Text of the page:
External Pressure = 0
End
Boundary Condition 9
Target Boundaries(1) = 13
Name = "noslip"
Noslip wall BC = True
End
Modelling turbulent flow
Modelling turbulent flow
 Attachments

 5.0 m/s
 velocity50.png (129.82 KiB) Viewed 3785 times

 1.0 m/s
 velocity10.png (129.97 KiB) Viewed 3785 times

 0.2 m/s
 velocity02.png (128.63 KiB) Viewed 3785 times
Re: Modelling turbulent flow
Martijn,
I am astonished that you get convergence at all, especially with the higher Renumbers.
perhaps you could take 2 measures:
1) switch in a turbulence model (kepsilon, for instance)
2) try to resolve (I do not know how fine your mesh is now) finer around the cylinders
And finally, some effects (like von Karman vortices) I guess are rather of transient nature  so perhaps a transient run would also be something you might consider worth trying.
Best wishes,
Thomas
I am astonished that you get convergence at all, especially with the higher Renumbers.
perhaps you could take 2 measures:
1) switch in a turbulence model (kepsilon, for instance)
2) try to resolve (I do not know how fine your mesh is now) finer around the cylinders
And finally, some effects (like von Karman vortices) I guess are rather of transient nature  so perhaps a transient run would also be something you might consider worth trying.
Best wishes,
Thomas

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Re: Modelling turbulent flow
Hi Martijn,
There is no automatic turbulence model that would come into the play. As Thomas suggests one way to see some effects of turbulence would be to solve all the timescales (if the mesh is dense enough) and take a timeaverage of it. See, for example the tutorial on Vortex shedding. Averaged data could be obtained with the FilterTimeSeries solver (see Models Manual). Even the normal stabilization can be understood as some sort of LES model, but if you're really into this, you could try the a novel vms (Variational Multiscale) method for stabilization and use 2nd order elements. LES needs a denser meshes compared to RANS models but I presume that with these rather low Re numbers you could probably still use the LES style of approach. The method of preference will also depend on the nature of your study.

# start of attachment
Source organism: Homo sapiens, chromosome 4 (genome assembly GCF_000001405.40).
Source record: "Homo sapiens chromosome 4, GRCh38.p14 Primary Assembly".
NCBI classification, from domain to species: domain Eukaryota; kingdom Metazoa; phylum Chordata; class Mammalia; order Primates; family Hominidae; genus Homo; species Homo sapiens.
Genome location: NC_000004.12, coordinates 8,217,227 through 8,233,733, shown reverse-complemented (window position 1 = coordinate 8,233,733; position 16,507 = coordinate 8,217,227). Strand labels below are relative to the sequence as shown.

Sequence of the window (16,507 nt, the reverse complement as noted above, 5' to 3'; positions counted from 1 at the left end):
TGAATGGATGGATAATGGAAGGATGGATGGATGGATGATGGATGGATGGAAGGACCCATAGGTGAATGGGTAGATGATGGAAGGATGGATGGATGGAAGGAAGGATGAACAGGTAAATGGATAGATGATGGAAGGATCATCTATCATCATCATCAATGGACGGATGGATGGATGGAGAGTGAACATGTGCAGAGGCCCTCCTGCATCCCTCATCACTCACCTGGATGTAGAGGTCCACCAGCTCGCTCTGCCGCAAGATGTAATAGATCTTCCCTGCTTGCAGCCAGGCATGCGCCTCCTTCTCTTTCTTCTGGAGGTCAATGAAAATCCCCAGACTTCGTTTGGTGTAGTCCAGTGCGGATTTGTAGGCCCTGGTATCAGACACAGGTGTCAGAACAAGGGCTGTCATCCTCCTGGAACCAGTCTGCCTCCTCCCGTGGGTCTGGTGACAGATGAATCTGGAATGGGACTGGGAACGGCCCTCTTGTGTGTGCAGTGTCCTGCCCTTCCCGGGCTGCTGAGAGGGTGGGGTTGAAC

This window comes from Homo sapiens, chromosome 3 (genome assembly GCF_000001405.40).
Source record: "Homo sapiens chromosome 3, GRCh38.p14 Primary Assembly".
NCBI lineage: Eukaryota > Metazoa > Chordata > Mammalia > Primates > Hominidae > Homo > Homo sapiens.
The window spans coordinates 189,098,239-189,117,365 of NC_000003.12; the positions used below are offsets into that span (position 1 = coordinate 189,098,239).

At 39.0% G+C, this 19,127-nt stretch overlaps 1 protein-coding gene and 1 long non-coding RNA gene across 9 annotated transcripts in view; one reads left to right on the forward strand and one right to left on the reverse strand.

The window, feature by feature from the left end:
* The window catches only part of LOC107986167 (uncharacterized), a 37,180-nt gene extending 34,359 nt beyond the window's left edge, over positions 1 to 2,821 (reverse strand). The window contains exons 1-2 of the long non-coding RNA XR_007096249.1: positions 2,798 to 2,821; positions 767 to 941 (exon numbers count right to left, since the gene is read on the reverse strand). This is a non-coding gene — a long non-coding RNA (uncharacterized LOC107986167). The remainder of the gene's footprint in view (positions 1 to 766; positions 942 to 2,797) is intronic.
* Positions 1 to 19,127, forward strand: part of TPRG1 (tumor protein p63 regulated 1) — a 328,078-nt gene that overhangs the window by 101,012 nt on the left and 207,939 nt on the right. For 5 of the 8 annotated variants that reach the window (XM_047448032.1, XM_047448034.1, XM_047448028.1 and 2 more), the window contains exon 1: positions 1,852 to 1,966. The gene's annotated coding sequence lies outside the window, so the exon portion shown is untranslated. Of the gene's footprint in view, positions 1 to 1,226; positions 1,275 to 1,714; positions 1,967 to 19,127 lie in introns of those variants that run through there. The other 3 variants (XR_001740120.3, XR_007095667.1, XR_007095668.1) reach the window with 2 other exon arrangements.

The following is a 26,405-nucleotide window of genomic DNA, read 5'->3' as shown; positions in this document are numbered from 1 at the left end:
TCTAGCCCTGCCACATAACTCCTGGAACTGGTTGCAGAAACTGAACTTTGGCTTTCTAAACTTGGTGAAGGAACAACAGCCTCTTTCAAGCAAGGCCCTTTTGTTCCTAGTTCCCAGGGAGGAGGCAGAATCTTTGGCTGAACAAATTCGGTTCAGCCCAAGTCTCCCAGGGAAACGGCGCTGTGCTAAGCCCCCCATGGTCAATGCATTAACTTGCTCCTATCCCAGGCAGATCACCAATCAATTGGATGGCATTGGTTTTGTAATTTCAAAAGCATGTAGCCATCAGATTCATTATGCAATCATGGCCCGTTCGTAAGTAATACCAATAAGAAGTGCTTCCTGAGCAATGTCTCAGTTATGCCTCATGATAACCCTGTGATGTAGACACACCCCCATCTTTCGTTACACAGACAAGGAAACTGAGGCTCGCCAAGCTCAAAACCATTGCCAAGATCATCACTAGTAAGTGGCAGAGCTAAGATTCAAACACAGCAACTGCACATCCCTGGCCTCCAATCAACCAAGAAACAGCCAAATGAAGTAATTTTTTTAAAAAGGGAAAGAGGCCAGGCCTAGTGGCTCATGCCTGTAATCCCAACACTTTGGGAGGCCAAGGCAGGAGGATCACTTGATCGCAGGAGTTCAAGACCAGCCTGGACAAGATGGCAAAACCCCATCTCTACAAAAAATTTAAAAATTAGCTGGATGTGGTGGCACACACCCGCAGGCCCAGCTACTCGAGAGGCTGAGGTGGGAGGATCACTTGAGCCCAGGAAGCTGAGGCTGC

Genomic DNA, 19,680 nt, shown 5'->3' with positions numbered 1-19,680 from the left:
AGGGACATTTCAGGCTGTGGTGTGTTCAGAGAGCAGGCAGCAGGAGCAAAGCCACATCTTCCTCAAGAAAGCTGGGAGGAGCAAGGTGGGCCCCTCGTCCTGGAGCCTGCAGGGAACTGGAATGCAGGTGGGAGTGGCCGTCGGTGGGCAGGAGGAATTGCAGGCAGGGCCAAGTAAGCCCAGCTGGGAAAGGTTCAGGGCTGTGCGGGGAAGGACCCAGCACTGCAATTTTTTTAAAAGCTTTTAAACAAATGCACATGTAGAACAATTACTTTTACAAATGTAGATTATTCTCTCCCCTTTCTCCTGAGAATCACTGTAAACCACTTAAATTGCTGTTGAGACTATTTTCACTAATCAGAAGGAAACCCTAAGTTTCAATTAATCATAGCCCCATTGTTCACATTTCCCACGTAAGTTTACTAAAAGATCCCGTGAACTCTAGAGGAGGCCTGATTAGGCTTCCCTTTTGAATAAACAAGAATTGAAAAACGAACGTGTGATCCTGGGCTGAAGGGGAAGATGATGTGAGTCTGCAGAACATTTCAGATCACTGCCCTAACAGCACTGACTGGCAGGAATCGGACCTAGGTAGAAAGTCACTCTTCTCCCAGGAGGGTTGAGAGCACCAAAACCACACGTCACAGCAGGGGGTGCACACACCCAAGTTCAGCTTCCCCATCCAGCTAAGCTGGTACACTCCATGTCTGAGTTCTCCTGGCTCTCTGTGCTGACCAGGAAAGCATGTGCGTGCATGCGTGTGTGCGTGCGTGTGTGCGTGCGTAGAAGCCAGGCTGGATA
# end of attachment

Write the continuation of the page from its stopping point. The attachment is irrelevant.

Peter
There is no automatic turbulence model that would come into the play. As Thomas suggests one way to see some effects of turbulence would be to solve all the timescales (if the mesh is dense enough) and take a timeaverage of it. See, for example the tutorial on Vortex shedding. Averaged data could be obtained with the FilterTimeSeries solver (see Models Manual). Even the normal stabilization can be understood as some sort of LES model, but if you're really into this, you could try the a novel vms (Variational Multiscale) method for stabilization and use 2nd order elements. LES needs a denser meshes compared to RANS models but I presume that with these rather low Re numbers you could probably still use the LES style of approach. The method of preference will also depend on the nature of your study.
Peter